The Health Divide: Can tiny homes help address the housing needs of the transgender community?

Published on
April 15, 2024

The last time the U.S. Department of Housing and Urban Development measured homelessness, it counted 653,104 unhoused Americans in its 2023 annual point-in-time report. That’s a 12% increase from the same report in 2022.

While the share of transgender individuals experiencing homelessness is 1.2%, the total number has increased 88% since 2016 — about one in five are unhoused at any given point in time.

Research has found that transgender individuals often encounter barriers when attempting to access shelter due to their gender identities. This is compounded by the fact that they are more likely to experience hate crimes and violence.  

Some cities in the United States have implemented tiny homes as a solution to the transgender housing crisis. These homes, typically no larger than 400 square feet, can provide a vital resource for those without stable housing. Securing employment or accessing public services can be challenging without an address, making tiny homes a crucial lifeline for those in need. 

Tiny homes open up job opportunities 

In Memphis, Tennessee, a nonprofit is addressing the transgender homelessness problem one tiny home at a time. 

Every Thursday, Kayla Gore, a transgender woman, gives out care kits to those who identify as LGBTQI+. Gore, who was unhoused more than a decade ago, knows how hard it is for members of the trans community to find housing. 

When she was homeless, she said members of the trans community showed her how to be safe on the streets. They showed her where to sleep, where she could go eat, and how to protect herself from being harmed by people who were out to hurt her just because she was Black and trans. 

Gore now works for the trans-led nonprofit My Sistah’s House, which she co-founded in 2016 with Illyahnna Watts in Memphis, providing emergency housing and services to transgender people in need. 

“A lot of people don’t understand the experiences of trans people,” Gore told CBS News

Many transgender individuals are unable to get jobs that pay a living wage. This makes it difficult for them to save money for necessities like housing, food, clothing, and transportation.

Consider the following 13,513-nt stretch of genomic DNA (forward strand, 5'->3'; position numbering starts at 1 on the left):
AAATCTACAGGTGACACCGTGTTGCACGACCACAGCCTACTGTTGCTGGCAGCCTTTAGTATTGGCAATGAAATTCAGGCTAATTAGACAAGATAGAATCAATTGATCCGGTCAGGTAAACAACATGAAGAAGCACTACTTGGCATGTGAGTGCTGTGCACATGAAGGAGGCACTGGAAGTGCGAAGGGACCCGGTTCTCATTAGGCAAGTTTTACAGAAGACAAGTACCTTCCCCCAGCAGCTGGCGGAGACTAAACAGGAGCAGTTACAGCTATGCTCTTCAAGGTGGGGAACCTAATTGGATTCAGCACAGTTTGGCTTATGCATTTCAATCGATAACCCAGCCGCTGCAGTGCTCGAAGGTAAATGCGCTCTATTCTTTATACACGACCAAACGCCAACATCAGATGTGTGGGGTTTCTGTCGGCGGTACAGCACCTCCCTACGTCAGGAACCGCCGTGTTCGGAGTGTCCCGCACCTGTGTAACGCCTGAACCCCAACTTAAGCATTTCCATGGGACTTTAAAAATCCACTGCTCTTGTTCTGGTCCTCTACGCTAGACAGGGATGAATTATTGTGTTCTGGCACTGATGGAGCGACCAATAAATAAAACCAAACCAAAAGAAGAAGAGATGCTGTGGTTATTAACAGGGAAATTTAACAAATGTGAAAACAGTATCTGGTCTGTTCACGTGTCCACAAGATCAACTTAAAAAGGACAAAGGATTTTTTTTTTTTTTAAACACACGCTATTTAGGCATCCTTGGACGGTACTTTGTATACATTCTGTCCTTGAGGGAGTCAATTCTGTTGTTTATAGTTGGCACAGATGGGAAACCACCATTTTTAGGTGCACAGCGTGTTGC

Tennessee's at-will employment policy means employers can terminate an employment relationship without providing a reason or notice. This policy disproportionately impacts the LGBTQI+ community, especially transgender individuals who are more likely to face discrimination at work and consequently lose their jobs, Gore said. 

One of the biggest obstacles the trans community faces when it comes to achieving public or government assistance stems from not having an address, said Gore. 

When you don’t have an address to put on a job application, it raises red flags with a potential employer. 

Employers typically don’t offer jobs to the homeless, yet stable employment is needed to earn money to obtain housing. 

“It makes no sense,” Gore said. 

If you think it’s tough to find housing as a trans person, it’s even more complicated if you are African American and trans. More than half of Black trans women have been homeless. 

When COVID-19 hit, the demand for housing spiked, and that’s when Gore decided to act.  

In 2022, Gore secured $600,000 to purchase lots and build 20 tiny homes in Memphis for homeless trans women to own. Two homes have been built to date, and as more are built, the group is adding supportive services to help those who move in.  

But the needs are large: 20% of Black transgender women had been kicked out of a house because of their gender identity, and 49% of Black transgender women reported having experienced some form of housing discrimination in the previous year, trans advocates say.

Multiple people standing in front of a house

A tiny home developed by My Sistah’s House in Memphis.

Photo via My Sistah’s House

Tiny homes are gaining steam for addressing homelessness 

The tiny homes project is not new for those with housing needs. For example, a tiny home veterans housing project in Milwaukee is planned for the northwest side. The $11.7 million plan will have 24 tiny homes and a community center for homeless vets. 

Groundbreaking for the tiny homes project is expected to begin this summer. The homes will range from 240 to 360 square feet. The goal is to help veterans stay stable and find work. 

Other places are also using the tiny home method to address homelessness. 

  • In Denver, there is a tiny home village for women, LGBTQ, and nonbinary people. On any given night, one-third of the 4,000 people experiencing homelessness in Denver are women or transgender individuals.  

  • In 2023, in Tucson, Arizona, a project was planned to build two tiny homes as temporary housing for transgender women of color. The tiny homes will serve as transitional housing free of cost for transgender women while they find permanent housing. 

  • In Atlanta, the Trans Housing Coalition helps homeless trans people with emergency hotel stays, and they work with landlords to minimize discrimination on behalf of their clients. 

Tiny homes are not a panacea for homelessness. They can be surprisingly expensive to build, given their size, and they don’t always serve as a stepping stone to permanent housing or keep people from returning to homelessness, as reporting has shown.  

But tiny homes do offer protection for some of the nation’s most vulnerable populations and some form of stability. A tiny house is more than a place to lay their head. 

A tiny home comes up large because it gives a person a place for restful sleep and a door they can lock at night for protection. It also offers them a place to work on themselves without the fear of being attacked or harassed. 

It’s also a place that they can call home.